Clarke School for the Deaf
in Northampton, Massachusetts. Returning home to Brantford
Brantford
after six months abroad, Bell continued his experiments with his "harmonic telegraph".[58][N 11] The basic concept behind his device was that messages could be sent through a single wire if each message was transmitted at a different pitch, but work on both the transmitter and receiver was needed.[59] Unsure of his future, he first contemplated returning to London to complete his studies, but decided to return to Boston as a teacher.[60] His father helped him set up his private practice by contacting Gardiner Greene Hubbard, the president of the Clarke School for the Deaf for a recommendation. Teaching his father's system, in October 1872, Alexander Bell opened his "School of Vocal Physiology and Mechanics of Speech" in Boston, which attracted a large number of deaf pupils, with his first class numbering 30 students.[61][62] While he was working as a private tutor, one of his pupils was Helen Keller, who came to him as a young child unable to see, hear, or speak. She was later to say that Bell dedicated his life to the penetration of that "inhuman silence which separates and estranges".[63] In 1893, Keller performed the sod-breaking ceremony for the construction of Bell's new Volta Bureau, dedicated to "the increase and diffusion of knowledge relating to the deaf".[64][65] Several influential people of the time, including Bell, viewed deafness as something that should be eradicated, and also believed that with resources and effort, they could teach the deaf to speak and avoid the use of sign language, thus enabling their integration within the wider society from which many were often being excluded.[66] Owing to his efforts to suppress the teaching of sign language, Bell is often viewed negatively by those embracing Deaf culture.[67] Continuing experimentation In the following year, Bell became professor of Vocal Physiology and Elocution at the Boston University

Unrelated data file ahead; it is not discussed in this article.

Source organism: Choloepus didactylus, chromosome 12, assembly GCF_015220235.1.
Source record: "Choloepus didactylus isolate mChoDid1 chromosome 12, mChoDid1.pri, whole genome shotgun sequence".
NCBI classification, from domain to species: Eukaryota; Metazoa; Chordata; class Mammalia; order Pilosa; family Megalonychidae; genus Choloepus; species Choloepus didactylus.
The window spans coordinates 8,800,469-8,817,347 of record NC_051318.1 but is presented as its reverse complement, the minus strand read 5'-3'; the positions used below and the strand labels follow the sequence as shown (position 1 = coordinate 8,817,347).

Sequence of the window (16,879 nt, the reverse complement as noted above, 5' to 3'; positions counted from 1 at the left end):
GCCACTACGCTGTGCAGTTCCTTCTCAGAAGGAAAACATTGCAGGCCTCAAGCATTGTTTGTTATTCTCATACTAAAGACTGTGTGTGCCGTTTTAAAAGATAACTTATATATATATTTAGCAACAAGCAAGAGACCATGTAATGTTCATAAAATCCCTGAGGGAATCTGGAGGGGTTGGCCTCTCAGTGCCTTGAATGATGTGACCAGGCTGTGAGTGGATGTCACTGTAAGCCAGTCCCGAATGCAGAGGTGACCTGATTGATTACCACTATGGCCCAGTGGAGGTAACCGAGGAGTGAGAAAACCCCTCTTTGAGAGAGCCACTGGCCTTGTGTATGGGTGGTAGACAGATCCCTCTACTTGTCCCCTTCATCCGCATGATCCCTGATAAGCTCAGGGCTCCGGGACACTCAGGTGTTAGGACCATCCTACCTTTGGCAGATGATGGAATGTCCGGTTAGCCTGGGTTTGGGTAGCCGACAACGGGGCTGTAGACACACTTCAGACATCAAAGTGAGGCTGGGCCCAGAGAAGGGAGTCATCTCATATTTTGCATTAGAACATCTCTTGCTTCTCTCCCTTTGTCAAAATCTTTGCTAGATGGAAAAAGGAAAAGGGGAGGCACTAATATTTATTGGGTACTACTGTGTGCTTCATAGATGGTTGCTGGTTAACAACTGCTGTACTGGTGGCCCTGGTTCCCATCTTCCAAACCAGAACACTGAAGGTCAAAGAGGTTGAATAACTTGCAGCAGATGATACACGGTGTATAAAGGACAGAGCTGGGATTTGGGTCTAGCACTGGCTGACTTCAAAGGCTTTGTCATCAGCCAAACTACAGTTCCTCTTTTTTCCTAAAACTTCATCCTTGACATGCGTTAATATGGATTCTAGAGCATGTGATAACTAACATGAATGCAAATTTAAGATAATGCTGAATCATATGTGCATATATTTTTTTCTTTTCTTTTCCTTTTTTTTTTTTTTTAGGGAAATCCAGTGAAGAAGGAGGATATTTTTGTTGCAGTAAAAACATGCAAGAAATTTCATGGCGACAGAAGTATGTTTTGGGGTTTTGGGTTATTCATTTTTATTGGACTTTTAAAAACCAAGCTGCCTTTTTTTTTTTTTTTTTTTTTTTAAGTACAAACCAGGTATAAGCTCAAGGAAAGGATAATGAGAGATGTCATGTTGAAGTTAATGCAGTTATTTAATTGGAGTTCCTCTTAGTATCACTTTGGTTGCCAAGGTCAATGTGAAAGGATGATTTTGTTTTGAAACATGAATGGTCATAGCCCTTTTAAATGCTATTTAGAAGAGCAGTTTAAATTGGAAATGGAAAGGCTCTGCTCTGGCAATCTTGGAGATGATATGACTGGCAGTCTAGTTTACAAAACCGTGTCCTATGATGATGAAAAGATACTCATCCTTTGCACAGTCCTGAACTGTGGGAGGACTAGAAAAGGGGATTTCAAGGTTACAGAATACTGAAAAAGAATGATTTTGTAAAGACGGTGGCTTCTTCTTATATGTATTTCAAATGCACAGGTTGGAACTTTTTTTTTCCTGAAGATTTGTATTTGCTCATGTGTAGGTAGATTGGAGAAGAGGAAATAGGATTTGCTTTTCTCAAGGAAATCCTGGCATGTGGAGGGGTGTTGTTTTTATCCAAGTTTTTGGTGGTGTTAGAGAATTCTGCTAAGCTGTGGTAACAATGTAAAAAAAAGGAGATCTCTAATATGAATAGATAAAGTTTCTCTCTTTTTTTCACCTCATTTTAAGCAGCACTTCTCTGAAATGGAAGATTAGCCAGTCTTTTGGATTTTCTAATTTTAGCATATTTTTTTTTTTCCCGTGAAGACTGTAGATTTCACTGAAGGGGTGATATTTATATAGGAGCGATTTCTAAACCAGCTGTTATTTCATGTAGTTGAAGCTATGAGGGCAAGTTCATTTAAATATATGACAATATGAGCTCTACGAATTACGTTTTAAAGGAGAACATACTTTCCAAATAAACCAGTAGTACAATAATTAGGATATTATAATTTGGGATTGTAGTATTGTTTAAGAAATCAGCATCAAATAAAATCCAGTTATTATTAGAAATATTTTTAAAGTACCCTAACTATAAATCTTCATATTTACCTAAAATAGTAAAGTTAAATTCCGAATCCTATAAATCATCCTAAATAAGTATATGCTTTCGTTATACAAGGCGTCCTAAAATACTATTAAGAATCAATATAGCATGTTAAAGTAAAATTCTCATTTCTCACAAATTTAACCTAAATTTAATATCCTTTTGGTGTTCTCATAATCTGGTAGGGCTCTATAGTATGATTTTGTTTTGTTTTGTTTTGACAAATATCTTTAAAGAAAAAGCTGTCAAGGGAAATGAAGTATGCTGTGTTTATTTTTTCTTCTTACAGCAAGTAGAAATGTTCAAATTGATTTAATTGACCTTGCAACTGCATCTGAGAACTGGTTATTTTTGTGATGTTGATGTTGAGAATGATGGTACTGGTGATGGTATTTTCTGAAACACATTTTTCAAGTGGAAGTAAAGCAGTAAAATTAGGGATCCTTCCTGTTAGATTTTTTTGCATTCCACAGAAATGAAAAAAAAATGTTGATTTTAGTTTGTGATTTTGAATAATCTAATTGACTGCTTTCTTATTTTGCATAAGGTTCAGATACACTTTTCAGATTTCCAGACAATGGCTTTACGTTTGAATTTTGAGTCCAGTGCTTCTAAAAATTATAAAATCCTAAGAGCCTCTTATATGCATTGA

Boston University
School of Oratory. During this period, he alternated between Boston and Brantford, spending summers in his Canadian home. At Boston University, Bell was "swept up" by the excitement engendered by the many scientists and inventors residing in the city. He continued his research in sound and endeavored to find a way to transmit musical notes and articulate speech, but although absorbed by his experiments, he found it difficult to devote enough time to experimentation. While days and evenings were occupied by his teaching and private classes, Bell began to stay awake late into the night, running experiment after experiment in rented facilities at his boarding house. Keeping "night owl" hours, he worried that his work would be discovered and took great pains to lock up his notebooks and laboratory equipment. Bell had a specially made table where he could place his notes and equipment inside a locking cover.[68] Worse still, his health deteriorated as he suffered severe headaches.[59] Returning to Boston in fall 1873, Bell made a fateful decision to concentrate on his experiments in sound. Deciding to give up his lucrative private Boston practice, Bell retained only two students, six-year-old "Georgie" Sanders, deaf from birth, and 15-year-old Mabel Hubbard. Each pupil would play an important role in the next developments. George's father, Thomas Sanders, a wealthy businessman, offered Bell a place to stay in nearby Salem with Georgie's grandmother, complete with a room to "experiment". Although the offer was made by George's mother and followed the year-long arrangement in 1872 where her son and his nurse had moved to quarters next to Bell's boarding house, it was clear that Mr. Sanders was backing the proposal. The arrangement was for teacher and student to continue their work together, with free room and board thrown in.[69] Mabel was a bright, attractive girl who was ten years Bell's junior but became the object of his affection. Having lost her hearing after a near-fatal bout of scarlet fever close to her fifth birthday,[70][71][N 12] she had learned to read lips but her father, Gardiner Greene Hubbard, Bell's benefactor and personal friend, wanted her to work directly with her teacher.[72] Telephone